Protects healthy eating from cognitive decline?
Doctors now study the effects of different diets and cognitive health diets to find out if a particular diet can be protected from the onset of dementia.
Columbia University scientists in their current research have found that proper nutrition seems to be guarded by the development of dementia. Experts published the results of the study in the journal Neurology in English.
What forms of diet protect cognitive degradation?
The study included more than 2,600 male and female subjects aged 25 to 45 years. The nutrition of the participants was assessed three times with repeated questionnaires, on the basis of which the average food intake for each individual was determined. For example, the effects of the Mediterranean diet and the so-called diet DASH were examined. When people followed these two ways of eating, subjects at the age of 55 improved cognitive health. One reason for this, according to researchers, these forms of diet seem to contain many unsaturated fats, legumes, proteins, fibers and micronutrients such as thiamin, folic acid, magnesium, zinc, iron, and potassium.
What is included in our typical diet?
A typical western diet is often rich in trans fats, saturated fats, highly processed foods, and refined sugar and salt. By contrast, the diet in the Mediterranean style is rich in whole grains, nuts, fruits, vegetables and olive oil, as well as poor in processed meat, red meat, trans fats, saturated fats and refined sugars.
Mediterranean nutrition improves endurance
It seems that Mediterranean nutrition improves health and protects against cardiovascular disease. In another small study from the University of St. Louis, subjects who ate a Mediterranean diet showed an improvement in their endurance performance compared to conventional western diets. The participants ran five kilometers on a treadmill, four days from the Mediterranean diet and four more days of a typical western diet. After four days of mediterranean diet, the pace of subjects accelerated by six percent, although the heart rate was comparable in both parts. The reason for this difference is that the Mediterranean diet is more alkaline, has anti-inflammatory properties, contains nitrates and is rich in antioxidants. However, the benefits of the Mediterranean diet quickly disappeared because the subjects shifted their diet back to the typical western diet. According to researchers, this highlights the importance of long-term compliance with the Mediterranean diet.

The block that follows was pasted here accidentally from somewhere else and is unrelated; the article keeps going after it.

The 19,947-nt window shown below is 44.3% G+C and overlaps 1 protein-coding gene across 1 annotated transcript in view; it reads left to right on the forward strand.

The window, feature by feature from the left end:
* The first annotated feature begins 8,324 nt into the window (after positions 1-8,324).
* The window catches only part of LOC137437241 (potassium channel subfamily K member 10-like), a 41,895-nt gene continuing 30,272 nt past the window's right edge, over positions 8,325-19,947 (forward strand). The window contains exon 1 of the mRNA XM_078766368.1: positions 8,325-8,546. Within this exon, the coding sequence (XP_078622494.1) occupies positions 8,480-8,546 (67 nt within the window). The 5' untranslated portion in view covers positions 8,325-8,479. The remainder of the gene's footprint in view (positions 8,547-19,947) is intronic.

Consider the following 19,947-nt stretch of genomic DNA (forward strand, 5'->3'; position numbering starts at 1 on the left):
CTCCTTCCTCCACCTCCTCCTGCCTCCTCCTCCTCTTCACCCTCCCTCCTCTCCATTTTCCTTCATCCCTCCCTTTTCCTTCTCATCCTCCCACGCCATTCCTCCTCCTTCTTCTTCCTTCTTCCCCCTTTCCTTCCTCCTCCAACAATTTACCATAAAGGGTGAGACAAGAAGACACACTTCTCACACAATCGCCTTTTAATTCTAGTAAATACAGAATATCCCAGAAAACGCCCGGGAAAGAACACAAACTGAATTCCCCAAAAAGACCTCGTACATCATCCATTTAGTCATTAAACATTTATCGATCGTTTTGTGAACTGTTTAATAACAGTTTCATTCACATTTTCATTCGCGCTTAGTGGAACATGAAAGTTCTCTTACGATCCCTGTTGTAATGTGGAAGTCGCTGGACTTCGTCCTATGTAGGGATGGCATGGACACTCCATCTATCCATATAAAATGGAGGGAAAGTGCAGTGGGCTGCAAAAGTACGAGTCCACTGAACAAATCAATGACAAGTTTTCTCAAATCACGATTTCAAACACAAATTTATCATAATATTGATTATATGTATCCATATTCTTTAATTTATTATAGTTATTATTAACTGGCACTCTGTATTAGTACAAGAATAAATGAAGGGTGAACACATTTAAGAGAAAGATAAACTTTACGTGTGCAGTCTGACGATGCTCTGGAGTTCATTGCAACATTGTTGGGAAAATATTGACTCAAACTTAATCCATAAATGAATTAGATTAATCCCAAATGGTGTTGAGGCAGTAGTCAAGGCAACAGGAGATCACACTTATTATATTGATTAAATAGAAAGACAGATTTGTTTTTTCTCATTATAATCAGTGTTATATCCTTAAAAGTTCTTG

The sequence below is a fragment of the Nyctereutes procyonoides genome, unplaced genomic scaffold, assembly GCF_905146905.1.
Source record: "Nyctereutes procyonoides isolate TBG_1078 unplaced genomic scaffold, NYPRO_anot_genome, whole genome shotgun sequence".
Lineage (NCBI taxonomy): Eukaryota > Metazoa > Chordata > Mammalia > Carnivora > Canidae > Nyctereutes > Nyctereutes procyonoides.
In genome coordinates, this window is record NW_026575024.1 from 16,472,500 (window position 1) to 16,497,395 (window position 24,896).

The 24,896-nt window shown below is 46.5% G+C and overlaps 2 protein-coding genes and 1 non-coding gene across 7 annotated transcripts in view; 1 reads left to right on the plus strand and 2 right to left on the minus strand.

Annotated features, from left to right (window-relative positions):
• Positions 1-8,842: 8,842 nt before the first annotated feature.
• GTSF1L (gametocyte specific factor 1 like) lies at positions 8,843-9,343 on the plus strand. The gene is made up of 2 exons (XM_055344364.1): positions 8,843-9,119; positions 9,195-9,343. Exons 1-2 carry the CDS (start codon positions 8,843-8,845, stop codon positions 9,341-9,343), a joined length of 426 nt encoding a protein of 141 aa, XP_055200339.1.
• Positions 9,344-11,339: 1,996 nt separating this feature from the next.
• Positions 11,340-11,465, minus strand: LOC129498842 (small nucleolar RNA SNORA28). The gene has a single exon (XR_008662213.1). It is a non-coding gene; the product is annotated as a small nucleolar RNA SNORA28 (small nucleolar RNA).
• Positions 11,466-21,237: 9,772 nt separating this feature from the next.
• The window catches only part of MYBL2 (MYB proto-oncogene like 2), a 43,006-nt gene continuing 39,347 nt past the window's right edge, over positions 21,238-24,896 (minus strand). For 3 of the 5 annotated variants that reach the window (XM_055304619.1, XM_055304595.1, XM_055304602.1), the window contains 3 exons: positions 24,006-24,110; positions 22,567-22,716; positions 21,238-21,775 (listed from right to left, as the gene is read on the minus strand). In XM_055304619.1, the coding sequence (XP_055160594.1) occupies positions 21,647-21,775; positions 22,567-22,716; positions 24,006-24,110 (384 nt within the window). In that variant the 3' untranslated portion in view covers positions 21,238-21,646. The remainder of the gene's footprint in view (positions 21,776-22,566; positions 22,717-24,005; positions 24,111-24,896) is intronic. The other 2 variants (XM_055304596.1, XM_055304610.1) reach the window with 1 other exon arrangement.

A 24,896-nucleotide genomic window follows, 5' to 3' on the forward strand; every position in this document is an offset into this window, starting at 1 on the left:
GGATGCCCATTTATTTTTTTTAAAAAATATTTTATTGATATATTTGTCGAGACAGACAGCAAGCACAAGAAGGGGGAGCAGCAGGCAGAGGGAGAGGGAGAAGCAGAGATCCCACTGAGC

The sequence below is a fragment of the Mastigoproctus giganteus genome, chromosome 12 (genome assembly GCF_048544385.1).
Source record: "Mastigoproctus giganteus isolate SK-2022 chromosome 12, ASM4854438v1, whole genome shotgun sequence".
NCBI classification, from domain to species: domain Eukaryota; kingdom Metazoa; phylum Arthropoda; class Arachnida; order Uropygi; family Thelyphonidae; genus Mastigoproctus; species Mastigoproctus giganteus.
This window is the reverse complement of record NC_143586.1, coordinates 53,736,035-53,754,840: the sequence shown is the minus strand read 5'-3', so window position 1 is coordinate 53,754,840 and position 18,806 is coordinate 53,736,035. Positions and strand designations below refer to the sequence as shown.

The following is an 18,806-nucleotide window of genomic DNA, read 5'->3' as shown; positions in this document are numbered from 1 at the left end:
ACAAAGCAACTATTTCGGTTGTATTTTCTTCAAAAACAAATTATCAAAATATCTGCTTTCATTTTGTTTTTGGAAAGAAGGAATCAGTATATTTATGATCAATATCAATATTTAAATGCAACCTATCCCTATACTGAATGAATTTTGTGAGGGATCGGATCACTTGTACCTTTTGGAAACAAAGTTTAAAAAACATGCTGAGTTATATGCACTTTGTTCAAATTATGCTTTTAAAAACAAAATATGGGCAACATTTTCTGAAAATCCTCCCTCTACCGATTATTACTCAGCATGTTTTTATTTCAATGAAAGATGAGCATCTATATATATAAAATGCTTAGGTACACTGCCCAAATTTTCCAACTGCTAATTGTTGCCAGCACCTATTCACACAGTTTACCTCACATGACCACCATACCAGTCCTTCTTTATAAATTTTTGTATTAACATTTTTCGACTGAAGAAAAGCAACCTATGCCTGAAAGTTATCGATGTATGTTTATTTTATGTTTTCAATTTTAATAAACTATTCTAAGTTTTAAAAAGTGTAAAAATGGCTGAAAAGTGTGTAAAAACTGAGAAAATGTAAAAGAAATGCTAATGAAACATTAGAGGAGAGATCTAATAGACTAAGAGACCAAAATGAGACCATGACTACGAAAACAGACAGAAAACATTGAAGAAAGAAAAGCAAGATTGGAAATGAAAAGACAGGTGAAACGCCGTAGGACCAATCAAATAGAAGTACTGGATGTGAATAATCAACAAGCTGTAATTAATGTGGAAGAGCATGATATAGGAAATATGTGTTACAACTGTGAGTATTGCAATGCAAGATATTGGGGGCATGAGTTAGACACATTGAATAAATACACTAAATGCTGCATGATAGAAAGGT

What is a MIND diet?
Another study examines Australian eating habits. It showed that a special diet is associated with reducing the risk of cognitive decline later in life. The so-called MIND was developed by Professor Martha Morris in the United States. This form of nutrition refers not only to the Mediterranean diet but also to the list of foods that are already known to promote brain health, such as antioxidant berries and green leafy vegetables. The study examines whether 1,220 adults in Australia aged 60 years and more developed cognitive impairment over a 12-year period. At the beginning of the study, scientists examined participants for their diet. The subjects in the study followed either the diet for the mind or the Mediterranean diet. The subjects taking the MIND diet reduced the risk of cognitive decline or dementia by almost a fifth. The other group of subjects who ate traditional Mediterranean food did not have such a benefit. (How)